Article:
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Can Florida-Wide Crane Safety Regulations Prevent Construction Accidents?

It’s no secret that construction accidents are a major concern for the building industry. Across the country, as building projects heat up during the summer months, construction accidents are causing fractures, fatalities, burn injuries, head injuries, spinal cord injuries, and other disasters. Many of these injuries leave workers unable to return to work and create workers’ compensation issues as well. Despite careful regulations and safety awareness, construction accidents still are a major concern.

This summer, many accidents have meant more focus on one specific piece of construction equipment: the crane. According to media reports, a larger-than-usual number of crane-related construction accidents have been occurring in New York, Miami and Las Vegas. In New York City, two crane accidents since March have resulted in nine fatalities. This is more than the total number of deaths that have been linked to cranes over the past ten years.

Crane regulations have by state and city and some areas have no regulations at all. Those areas with no regulations rely on federal crane guidelines that are nearly four decades old. Experts say that these regulations do not reflect the technological changes that have occurred in the industry. Some states do not have accurate figures about the number of cranes operating in the state and do not require training for workers who use the cranes.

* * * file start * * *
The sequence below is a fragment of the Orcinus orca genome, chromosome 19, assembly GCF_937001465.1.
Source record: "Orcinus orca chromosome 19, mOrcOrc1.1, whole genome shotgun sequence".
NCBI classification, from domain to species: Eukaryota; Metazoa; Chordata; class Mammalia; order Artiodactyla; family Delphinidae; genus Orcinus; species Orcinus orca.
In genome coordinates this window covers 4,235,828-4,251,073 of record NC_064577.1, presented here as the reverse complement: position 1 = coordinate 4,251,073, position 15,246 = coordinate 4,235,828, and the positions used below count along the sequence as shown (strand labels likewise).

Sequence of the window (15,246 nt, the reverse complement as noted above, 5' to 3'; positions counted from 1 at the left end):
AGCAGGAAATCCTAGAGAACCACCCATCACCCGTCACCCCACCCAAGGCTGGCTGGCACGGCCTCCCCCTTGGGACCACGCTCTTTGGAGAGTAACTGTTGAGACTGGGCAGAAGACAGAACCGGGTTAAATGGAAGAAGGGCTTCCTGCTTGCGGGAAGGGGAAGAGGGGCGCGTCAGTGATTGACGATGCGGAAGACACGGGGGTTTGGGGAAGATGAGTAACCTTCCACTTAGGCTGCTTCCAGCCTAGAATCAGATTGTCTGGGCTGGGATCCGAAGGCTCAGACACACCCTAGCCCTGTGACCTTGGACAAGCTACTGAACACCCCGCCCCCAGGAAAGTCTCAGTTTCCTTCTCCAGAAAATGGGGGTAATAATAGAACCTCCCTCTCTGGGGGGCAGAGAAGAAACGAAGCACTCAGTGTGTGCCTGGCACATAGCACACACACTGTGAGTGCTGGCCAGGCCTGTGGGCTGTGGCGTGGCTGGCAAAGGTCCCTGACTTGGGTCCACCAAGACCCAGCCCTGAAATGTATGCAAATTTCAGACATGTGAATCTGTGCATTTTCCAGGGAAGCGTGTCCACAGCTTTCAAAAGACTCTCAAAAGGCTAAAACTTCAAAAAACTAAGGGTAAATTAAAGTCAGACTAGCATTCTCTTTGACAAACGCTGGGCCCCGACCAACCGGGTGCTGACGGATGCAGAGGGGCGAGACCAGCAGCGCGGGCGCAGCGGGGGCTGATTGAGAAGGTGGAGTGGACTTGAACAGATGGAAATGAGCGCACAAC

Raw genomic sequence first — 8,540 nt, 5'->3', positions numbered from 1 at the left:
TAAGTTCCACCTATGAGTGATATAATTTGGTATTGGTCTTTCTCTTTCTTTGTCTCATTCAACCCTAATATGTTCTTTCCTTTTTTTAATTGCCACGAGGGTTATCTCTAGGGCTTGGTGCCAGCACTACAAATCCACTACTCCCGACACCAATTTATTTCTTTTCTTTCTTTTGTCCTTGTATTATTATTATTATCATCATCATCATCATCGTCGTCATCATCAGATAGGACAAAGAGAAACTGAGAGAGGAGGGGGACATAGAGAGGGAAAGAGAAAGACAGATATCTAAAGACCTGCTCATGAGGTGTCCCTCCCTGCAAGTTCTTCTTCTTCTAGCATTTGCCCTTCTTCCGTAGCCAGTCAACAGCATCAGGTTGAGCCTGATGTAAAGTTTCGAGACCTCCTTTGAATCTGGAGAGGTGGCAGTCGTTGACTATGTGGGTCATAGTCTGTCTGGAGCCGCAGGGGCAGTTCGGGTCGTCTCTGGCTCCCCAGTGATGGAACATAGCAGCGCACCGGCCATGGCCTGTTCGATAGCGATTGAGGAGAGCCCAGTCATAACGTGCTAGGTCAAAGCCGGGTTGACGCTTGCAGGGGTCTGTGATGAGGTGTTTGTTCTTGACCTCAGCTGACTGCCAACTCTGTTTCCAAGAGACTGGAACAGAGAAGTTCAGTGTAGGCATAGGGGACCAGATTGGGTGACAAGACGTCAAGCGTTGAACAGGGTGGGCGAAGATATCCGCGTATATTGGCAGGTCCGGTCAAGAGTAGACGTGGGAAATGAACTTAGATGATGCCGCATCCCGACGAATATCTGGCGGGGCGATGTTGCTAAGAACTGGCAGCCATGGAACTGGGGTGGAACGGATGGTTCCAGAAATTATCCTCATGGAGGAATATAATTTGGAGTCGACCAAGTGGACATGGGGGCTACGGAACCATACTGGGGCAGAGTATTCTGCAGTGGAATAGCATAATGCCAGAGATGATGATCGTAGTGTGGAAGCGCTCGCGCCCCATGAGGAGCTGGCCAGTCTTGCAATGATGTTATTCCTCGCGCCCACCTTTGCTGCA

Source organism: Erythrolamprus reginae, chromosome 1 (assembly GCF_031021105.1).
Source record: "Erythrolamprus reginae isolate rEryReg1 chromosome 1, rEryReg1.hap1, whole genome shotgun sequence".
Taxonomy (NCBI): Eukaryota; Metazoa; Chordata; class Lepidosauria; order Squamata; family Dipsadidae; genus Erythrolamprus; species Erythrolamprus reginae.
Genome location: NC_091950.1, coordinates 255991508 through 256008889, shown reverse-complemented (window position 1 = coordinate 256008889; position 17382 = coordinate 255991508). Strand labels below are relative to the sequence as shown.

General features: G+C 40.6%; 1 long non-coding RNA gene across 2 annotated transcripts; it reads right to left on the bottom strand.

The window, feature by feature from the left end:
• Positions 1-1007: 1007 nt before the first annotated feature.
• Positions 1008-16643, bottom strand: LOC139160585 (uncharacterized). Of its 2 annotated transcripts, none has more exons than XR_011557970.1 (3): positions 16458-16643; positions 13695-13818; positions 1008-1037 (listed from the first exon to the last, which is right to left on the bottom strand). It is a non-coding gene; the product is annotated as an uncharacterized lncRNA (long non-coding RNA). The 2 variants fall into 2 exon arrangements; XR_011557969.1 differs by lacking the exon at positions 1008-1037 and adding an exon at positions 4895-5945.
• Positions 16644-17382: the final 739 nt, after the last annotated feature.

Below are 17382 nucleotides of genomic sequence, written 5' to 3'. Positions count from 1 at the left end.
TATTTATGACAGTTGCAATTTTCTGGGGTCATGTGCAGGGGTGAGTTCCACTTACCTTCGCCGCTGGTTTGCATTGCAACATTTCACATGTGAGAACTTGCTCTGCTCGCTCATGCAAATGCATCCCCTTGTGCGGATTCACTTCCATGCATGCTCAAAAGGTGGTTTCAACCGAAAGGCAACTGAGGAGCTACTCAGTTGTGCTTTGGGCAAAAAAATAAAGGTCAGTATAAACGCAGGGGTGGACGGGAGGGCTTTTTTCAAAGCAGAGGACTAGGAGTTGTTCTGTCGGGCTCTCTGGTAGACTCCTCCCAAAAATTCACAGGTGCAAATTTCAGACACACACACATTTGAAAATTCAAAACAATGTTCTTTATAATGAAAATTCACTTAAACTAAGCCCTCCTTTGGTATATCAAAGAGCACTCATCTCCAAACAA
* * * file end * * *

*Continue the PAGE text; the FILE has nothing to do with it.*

In early 2008, Florida lawmakers considered and ultimately rejected a bill which would have imposed state-wide standards for Florida’s crane operators. That legislation was introduced after a crane accident killed two people in Miami. Despite support from the North Florida Associated Builders and Contractors, the legislation failed to pass. Now, the Association is noting that further crane accidents suggest the importance of Florida-wide crane regulations to reduce the number of construction accidents.

Industry experts claim that many crane accidents occur when tower frames are set up or dismantled. They claim that if operators are trained in the processes, the number of construction accidents involving cranes could drop. With downtown Miami undergoing more than $6 billion worth of ongoing construction projects in the commercial building industry alone, there is obviously some concern about crane safety.

While many contractors supported the bill, some contractors and crane owners claimed that the legislation could put them out of business. Some policymakers agreed. Another controversy surrounding the bill was whether counties would be given the right to adopt tougher standards than the Florida-wide established guidelines. Many in the construction industry claimed that counties should have this ability, since conditions in each of Florida’s counties vary, and each county may have different risks. However, others claim that individual county rules would make work much harder for contractors and would cost crane owners some jobs.